(Oct. 10, 2014) One of Ocean City’s downtown institutions celebrated its golden anniversary this year.
Wicomico Street’s Cork Bar has been part of the Wilkins family for the past 50 years and, like its walls packed with photos and other mementos, the site holds memories for the four generations who have called it home.
“You never have weekends off, never have holidays,” said Billy Wilkins, who took over behind the bar in 1989. “It’s not for everybody, but we enjoy it.”
When asked what has changed in five decades his father Gordon Wilkins replied, “Not much.”
“That’s why we’ve got a good customers base. Each time they come in they come back,” he said.
Gordon’s father Maurice Wilkins and his partner John Matzcho bought the Cork Bar in 1963, when Ocean City only extended north from the inlet to about 30th Street, he said.
When they raised the building’s three garage doors the next year the bar opened for business.
In fact, it was not until 1992, when glass doors replaced the garage-style entrance, that the Cork Bar became a year-round business.
When Maurice became sick Gordon’s wife Martha Wilkins left work at Ocean City Elementary School to work the bar full time. That was more than 30 years ago and, in 1998, her husband retired from Delmarva Power and joined her at the Cork Bar.
With a major overhaul on the aging building in 2007 came the addition of a kitchen, keeping customers in who used to pop out for snack – though they’re still welcome to bring back a bucket of Thrasher’s fries or Fisher’s popcorn, Martha said.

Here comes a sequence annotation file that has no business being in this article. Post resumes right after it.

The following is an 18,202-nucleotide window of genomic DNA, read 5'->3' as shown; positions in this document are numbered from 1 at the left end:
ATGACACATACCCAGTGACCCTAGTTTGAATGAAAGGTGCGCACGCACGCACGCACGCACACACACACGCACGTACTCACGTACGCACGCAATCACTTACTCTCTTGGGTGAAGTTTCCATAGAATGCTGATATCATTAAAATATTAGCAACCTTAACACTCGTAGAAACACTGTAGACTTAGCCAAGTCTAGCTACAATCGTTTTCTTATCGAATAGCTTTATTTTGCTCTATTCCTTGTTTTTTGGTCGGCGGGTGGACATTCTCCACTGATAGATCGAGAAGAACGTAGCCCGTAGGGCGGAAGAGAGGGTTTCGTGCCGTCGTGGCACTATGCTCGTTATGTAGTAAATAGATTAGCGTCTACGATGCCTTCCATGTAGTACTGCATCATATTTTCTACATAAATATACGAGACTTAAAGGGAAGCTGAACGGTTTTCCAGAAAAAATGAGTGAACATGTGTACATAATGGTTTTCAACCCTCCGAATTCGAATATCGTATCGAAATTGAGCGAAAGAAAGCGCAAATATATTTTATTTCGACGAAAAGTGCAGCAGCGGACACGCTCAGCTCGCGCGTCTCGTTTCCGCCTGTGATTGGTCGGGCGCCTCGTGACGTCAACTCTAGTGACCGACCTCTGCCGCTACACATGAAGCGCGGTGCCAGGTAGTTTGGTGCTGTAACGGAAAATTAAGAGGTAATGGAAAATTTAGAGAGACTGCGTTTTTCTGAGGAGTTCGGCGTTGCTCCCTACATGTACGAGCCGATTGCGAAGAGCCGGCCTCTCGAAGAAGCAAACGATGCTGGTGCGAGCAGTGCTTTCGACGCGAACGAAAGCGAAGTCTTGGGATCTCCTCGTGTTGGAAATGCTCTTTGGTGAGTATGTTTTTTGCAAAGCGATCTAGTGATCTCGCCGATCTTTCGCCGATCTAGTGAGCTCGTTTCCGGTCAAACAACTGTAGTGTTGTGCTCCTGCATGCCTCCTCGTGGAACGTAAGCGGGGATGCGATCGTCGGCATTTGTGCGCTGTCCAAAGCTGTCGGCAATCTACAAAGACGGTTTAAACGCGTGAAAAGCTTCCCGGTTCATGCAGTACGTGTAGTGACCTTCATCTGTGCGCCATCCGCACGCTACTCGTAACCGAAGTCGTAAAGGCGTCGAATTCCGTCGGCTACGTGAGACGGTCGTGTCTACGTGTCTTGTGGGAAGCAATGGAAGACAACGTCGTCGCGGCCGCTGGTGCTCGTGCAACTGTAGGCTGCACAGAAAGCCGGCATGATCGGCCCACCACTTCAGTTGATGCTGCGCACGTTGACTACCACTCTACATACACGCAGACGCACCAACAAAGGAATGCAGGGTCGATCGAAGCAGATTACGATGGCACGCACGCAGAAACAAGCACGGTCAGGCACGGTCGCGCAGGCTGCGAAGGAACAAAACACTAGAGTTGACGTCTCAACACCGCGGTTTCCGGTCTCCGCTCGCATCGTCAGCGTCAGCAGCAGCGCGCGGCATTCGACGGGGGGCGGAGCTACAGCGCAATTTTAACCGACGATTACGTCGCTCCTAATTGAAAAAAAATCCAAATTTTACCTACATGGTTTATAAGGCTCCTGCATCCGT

That same year the Wilkins family bought out their partner and the bar truly became a family operation.
Gordon has seen many things change through the Cork Bar window over the years.
“People used to come in and give their kids two bucks to go down to the Boardwalk. Now it’s 20,” he said.
Other things – like the Cork Bar’s frosted mugs and infamous “Woo Woo” shooters – haven’t changed.
The bar still stands testament to many of Maryland’s fallen firefighters, with helmets brought in by family members hanging on the walls and badges from nearly 30 fire companies serving as décor. Gordon and Maurice both served as volunteer firefighters, Billy explained.
Another Cork Bar tradition is taping dollar bills to the ceiling, which is more than a mere bar trick.
“When the dollars start to fall they go to a local charity,” said Billy’s sister and bar bookkeeper Wendy DiBuo, who started the Autistic Children’s Support Group of Worcester County after raising her own child with autism.
The falling dollars often add up to more than $4,000 in a year, Gordon said.
Patrons have become “like family” at the Cork Bar, where longtime workers have learned when to expect certain crowds, Wendy said.
“Different people come at certain times, and we look forward to them,” she said.
“Even the tourists that come in here are pretty much locals to this bar,” Gordon said.
When Martha had a kidney transplant earlier this year, her customer’s response proved that sentiment.
“We had customers send cards,” said Wendy, who was her mother’s donor.
The Cork Bar has hosted many receptions and even one wedding for its loyal customers over the years, she said.
Now that Gordon and Martha have grandchildren, a fourth generation of Wilkins is making its way into the family business. Some of the funniest moments have been when those grandchildren asked for overtime or a raise, Martha said.
While little else has changed, Gordon finally conceded to accepting credit cards this year after the Cork Bar survived 49 years as a cash-only business with an ATM machine inside.
“I never wanted to work here,” said Billy, sitting around the bar with his family Tuesday morning. After one season working at the Cork Bar, he never left.
“I couldn’t believe they were paying me to work. It was so much fun,” he said.
More than 20 years later, Billy is still behind the bar, Gordon and Martha still work the day shift, and Cork Bar still serves beer in frosted mugs 365 days a year.